Figure 6. Map of maximum expected sea level rise for a scenario of 100 years based on the parameters of the X1A scenario (top left). Map of maximum expected sea level rise for 21st century based on the parameters of scenario X1B (top right). Map of maximum expected sea level rise for the 500-year scenario based on the parameters of the X1A scenario (bottom left). Map of maximum expected sea level rise for the 1000-year scenario based on the parameters of the X1A scenario (bottom right).
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Figure 7. Maximum expected water sheet rise map for extreme weather events: storms (left) and maximum expected water sheet rise map for tsunamis (right).
Figure 7. Maximum expected water sheet rise map for extreme weather events: storms (left) and maximum expected water sheet rise map for tsunamis (right).
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Figure 8. Fusion of the panchromatic channel (band 8) with the color composition 6/5/4 of the satellite image (Landsat 8 (up) and spectral signatures for different terrain coverages in the study area (down)).
Figure 8. Fusion of the panchromatic channel (band 8) with the color composition 6/5/4 of the satellite image (Landsat 8 (up) and spectral signatures for different terrain coverages in the study area (down)).
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Figure 9. Mapping of coastal vulnerability in the Menor Sea according to the index IVLM.
Figure 9. Mapping of coastal vulnerability in the Menor Sea according to the index IVLM.
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Figure 10. Flood Risk Mapping in the Menor Sea for the various scenarios proposed (except X1B, to promote visibility).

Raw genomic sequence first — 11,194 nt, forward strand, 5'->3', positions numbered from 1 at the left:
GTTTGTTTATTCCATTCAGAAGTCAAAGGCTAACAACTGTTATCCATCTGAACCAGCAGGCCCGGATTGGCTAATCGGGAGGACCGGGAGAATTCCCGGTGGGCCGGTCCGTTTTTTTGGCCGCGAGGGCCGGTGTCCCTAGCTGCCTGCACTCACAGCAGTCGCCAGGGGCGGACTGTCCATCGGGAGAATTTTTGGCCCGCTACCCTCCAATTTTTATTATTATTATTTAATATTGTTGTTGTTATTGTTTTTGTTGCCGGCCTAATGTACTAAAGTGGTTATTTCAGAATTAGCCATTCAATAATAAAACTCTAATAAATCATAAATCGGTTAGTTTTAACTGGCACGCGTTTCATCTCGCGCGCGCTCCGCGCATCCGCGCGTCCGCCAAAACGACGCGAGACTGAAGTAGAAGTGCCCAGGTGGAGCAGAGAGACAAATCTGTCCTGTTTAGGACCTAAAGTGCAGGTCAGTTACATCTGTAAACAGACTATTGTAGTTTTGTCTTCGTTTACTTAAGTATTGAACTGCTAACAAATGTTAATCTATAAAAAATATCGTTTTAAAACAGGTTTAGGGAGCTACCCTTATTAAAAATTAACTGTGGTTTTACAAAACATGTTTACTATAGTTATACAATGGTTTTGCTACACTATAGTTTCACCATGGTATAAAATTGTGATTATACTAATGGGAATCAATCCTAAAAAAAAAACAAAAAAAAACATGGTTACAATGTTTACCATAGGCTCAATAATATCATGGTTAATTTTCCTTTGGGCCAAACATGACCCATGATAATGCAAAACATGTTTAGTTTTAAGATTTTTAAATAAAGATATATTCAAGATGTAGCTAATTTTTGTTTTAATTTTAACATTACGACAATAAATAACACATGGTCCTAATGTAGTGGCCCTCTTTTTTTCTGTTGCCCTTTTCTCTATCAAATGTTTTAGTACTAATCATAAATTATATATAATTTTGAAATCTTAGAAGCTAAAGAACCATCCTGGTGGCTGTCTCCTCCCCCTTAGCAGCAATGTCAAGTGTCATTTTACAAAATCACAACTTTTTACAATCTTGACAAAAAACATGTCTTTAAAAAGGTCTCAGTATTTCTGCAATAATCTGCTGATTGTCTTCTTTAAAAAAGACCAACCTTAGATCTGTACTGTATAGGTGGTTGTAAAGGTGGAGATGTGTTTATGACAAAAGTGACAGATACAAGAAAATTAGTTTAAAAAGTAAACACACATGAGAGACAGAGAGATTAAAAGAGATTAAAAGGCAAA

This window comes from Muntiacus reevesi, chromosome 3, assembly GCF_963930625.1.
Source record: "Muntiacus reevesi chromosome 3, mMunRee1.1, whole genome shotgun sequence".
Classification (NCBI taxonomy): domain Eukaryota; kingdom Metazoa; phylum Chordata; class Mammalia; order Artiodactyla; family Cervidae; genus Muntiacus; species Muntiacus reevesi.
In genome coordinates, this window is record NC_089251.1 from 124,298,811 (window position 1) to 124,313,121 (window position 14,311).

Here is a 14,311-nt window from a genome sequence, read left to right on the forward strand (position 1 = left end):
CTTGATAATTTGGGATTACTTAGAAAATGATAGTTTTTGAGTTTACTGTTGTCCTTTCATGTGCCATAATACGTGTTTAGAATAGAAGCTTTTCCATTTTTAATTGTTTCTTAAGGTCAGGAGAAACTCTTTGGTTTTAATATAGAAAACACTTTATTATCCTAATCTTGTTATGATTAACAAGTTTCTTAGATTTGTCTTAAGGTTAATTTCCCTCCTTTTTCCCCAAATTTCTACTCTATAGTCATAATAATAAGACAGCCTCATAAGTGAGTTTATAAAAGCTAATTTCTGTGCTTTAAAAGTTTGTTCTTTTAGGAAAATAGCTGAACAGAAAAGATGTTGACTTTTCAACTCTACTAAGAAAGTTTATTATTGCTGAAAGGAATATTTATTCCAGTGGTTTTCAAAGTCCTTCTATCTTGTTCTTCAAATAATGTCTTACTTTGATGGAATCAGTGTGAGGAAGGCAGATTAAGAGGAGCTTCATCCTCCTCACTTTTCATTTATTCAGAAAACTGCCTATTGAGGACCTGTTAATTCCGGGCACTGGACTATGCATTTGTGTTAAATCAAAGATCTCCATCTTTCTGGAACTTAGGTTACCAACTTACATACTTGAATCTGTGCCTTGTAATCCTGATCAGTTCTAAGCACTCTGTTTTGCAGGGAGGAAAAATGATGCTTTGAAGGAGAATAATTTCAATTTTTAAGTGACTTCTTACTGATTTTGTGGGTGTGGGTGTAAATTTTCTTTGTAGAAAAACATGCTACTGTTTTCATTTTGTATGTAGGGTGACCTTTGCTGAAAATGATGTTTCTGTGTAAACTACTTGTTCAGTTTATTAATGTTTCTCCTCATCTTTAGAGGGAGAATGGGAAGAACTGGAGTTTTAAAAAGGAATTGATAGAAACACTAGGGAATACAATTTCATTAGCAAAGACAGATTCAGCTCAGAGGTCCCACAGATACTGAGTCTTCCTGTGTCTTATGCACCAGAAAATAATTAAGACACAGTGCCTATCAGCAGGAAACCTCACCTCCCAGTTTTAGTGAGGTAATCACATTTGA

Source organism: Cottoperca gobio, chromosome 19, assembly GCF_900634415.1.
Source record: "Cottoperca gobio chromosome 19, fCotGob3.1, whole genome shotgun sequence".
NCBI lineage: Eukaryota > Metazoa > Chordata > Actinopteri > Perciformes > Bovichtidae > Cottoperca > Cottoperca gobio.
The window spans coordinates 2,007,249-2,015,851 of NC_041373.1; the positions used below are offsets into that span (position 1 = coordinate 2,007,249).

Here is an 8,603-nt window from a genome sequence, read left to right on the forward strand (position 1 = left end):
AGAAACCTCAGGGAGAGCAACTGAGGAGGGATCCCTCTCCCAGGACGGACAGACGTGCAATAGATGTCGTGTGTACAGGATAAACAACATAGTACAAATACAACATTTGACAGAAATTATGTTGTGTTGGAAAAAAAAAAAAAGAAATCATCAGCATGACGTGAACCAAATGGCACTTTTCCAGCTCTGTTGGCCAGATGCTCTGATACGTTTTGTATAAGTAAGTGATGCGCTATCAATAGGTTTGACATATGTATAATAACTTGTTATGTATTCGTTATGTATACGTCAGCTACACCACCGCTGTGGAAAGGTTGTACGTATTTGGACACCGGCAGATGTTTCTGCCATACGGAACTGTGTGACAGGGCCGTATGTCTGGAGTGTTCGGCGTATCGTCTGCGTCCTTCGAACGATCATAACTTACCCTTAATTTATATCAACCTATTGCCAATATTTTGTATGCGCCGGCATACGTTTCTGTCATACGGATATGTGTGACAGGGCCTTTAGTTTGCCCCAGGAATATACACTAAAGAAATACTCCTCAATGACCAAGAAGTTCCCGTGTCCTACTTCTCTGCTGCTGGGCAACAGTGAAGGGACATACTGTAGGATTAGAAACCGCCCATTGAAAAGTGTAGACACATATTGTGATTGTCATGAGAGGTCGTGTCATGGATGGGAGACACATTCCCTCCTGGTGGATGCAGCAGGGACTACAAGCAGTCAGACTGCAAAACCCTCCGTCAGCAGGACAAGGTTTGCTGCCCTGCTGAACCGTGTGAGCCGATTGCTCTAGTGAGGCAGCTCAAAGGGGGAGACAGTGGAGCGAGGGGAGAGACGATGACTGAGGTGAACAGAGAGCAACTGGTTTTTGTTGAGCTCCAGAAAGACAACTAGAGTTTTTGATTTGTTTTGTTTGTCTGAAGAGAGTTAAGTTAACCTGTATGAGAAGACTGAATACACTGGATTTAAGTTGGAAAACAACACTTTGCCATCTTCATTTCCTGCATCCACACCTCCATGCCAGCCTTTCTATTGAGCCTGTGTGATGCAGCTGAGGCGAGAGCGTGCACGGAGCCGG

Figure 10. Flood Risk Mapping in the Menor Sea for the various scenarios proposed (except X1B, to promote visibility).
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Figure 11. Flood Risk Mapping in the Menor Sea for the different scenarios proposed (except for X1B, to guarantee image quality and to avoid overlap) along with land uses (Corine, 2006) grouped according to the indexes indicated above.
Figure 11. Flood Risk Mapping in the Menor Sea for the different scenarios proposed (except for X1B, to guarantee image quality and to avoid overlap) along with land uses (Corine, 2006) grouped according to the indexes indicated above.
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Table 1. Maximum and minimum expected increases of the water sheet in the different scenarios.
Table 1. Maximum and minimum expected increases of the water sheet in the different scenarios.
Minimum Values (m)Maximum Values (m)
ScenariosX0AX1AX1BX2X3X0AX1AX1BX2X3Extreme Value
Swell3.83.83.83.83.84.14.14.14.14.1
Rise Sea level0.030.12−0.190.61.20.03750.150.920.751.5
Mareal Range0.610.610.610.610.610.670.670.670.670.67
Neotectonic0.000.000.000.020.040.000.000.000.030.07
Weather Event0.000.000.000.020.040.000.000.000.030.07+2 m
Tsunami0.000.000.000.020.040.000.000.000.030.07+8 m
Total+4.53+4.53+4.22+5.03+5.65+4.929+4.925.69+5.55+6.34
Table 2. Contribution to the sea level balance since 1972 [9,10].
Table 2. Contribution to the sea level balance since 1972 [9,10].
Component1972–2008 (mm/year)1993–2008 (mm/year)
Gauges (Total)1.83 ± 0.182.61 ± 0.55
Gauges and altimeters (Total)2.10 ± 0.163.22 ± 0.41
  1. Thermal expansion0.80 ± 0.150.88 ± 0.33
  2. Glaciers and ice sheets0.67 ± 0.030.99 ± 0.04
  3. Ice of Greenland0.12 ± 0.170.31 ± 0.17
  4. Antarctic ice0.30 ± 0.200.43 ± 0.20
  5. Land storage−0.11 ± 0.19−0.08 ± 0.19
Sum of components (1 + 2 + 3 + 4 + 5)1.78 ± 0.362.54 ± 0.46

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Martínez-Graña, A.; Gómez, D.; Santos-Francés, F.; Bardají, T.; Goy, J.L.; Zazo, C. Analysis of Flood Risk Due to Sea Level Rise in the Menor Sea (Murcia, Spain). Sustainability 2018, 10, 780. https://doi.org/10.3390/su10030780

AMA Style

Martínez-Graña A, Gómez D, Santos-Francés F, Bardají T, Goy JL, Zazo C. Analysis of Flood Risk Due to Sea Level Rise in the Menor Sea (Murcia, Spain). Sustainability. 2018; 10(3):780. https://doi.org/10.3390/su10030780

Chicago/Turabian Style

Martínez-Graña, Antonio, Diego Gómez, Fernando Santos-Francés, Teresa Bardají, José Luis Goy, and Caridad Zazo. 2018. "Analysis of Flood Risk Due to Sea Level Rise in the Menor Sea (Murcia, Spain)" Sustainability 10, no. 3: 780. https://doi.org/10.3390/su10030780